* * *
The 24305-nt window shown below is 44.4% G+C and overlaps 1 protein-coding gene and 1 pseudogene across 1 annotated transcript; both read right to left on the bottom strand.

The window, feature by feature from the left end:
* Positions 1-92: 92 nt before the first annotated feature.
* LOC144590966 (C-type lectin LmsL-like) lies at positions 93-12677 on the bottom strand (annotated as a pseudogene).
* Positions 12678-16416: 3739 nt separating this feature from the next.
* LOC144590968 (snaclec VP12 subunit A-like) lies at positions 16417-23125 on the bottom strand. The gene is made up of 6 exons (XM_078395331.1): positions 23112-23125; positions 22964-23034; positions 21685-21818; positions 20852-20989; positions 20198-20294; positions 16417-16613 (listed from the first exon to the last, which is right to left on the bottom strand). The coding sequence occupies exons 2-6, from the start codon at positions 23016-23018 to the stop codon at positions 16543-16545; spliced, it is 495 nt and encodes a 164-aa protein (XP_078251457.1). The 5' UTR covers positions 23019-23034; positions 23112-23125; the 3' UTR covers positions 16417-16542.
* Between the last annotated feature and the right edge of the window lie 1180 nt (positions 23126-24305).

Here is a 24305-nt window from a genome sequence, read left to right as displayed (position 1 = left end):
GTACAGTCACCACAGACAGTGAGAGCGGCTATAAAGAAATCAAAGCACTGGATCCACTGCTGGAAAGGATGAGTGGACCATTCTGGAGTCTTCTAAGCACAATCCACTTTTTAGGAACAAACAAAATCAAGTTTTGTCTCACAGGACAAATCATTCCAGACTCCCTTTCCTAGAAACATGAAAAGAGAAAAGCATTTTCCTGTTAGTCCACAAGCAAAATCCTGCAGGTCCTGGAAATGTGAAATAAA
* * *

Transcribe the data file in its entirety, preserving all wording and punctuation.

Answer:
The 24305-nt window shown below is 44.4% G+C and overlaps 1 protein-coding gene and 1 pseudogene across 1 annotated transcript; both read right to left on the bottom strand.

The window, feature by feature from the left end:
* Positions 1-92: 92 nt before the first annotated feature.
* LOC144590966 (C-type lectin LmsL-like) lies at positions 93-12677 on the bottom strand (annotated as a pseudogene).
* Positions 12678-16416: 3739 nt separating this feature from the next.
* LOC144590968 (snaclec VP12 subunit A-like) lies at positions 16417-23125 on the bottom strand. The gene is made up of 6 exons (XM_078395331.1): positions 23112-23125; positions 22964-23034; positions 21685-21818; positions 20852-20989; positions 20198-20294; positions 16417-16613 (listed from the first exon to the last, which is right to left on the bottom strand). The coding sequence occupies exons 2-6, from the start codon at positions 23016-23018 to the stop codon at positions 16543-16545; spliced, it is 495 nt and encodes a 164-aa protein (XP_078251457.1). The 5' UTR covers positions 23019-23034; positions 23112-23125; the 3' UTR covers positions 16417-16542.
* Between the last annotated feature and the right edge of the window lie 1180 nt (positions 23126-24305).

Here is a 24305-nt window from a genome sequence, read left to right as displayed (position 1 = left end):
GTACAGTCACCACAGACAGTGAGAGCGGCTATAAAGAAATCAAAGCACTGGATCCACTGCTGGAAAGGATGAGTGGACCATTCTGGAGTCTTCTAAGCACAATCCACTTTTTAGGAACAAACAAAATCAAGTTTTGTCTCACAGGACAAATCATTCCAGACTCCCTTTCCTAGAAACATGAAAAGAGAAAAGCATTTTCCTGTTAGTCCACAAGCAAAATCCTGCAGGTCCTGGAAATGTGAAATAAA